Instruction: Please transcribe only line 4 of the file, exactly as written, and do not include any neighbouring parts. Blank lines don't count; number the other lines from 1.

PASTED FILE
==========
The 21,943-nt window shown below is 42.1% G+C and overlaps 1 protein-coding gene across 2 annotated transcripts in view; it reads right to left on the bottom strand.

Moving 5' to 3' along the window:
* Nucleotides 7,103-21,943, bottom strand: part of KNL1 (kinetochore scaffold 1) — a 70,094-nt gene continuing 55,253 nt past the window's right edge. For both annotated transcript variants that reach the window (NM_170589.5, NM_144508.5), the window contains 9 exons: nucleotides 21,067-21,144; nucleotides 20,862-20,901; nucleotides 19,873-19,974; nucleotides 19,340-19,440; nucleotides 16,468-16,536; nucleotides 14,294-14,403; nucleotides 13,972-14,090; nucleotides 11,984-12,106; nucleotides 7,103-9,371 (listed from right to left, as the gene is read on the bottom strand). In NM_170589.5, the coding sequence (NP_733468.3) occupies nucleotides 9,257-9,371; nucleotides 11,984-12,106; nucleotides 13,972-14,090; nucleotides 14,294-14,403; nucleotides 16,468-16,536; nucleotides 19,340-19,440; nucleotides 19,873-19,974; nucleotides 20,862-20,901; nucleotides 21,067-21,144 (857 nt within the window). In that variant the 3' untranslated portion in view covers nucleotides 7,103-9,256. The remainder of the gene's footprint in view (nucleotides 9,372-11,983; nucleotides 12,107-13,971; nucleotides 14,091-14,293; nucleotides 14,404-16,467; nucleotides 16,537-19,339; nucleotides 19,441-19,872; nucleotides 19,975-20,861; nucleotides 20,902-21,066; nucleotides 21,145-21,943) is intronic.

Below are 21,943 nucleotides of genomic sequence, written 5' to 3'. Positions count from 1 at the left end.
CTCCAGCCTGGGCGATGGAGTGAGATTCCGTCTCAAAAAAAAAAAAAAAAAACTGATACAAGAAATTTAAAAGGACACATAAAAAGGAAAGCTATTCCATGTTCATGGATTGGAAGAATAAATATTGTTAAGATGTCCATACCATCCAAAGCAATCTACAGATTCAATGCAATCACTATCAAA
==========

Below are 21,943 nucleotides of genomic sequence, written 5' to 3'. Positions count from 1 at the left end.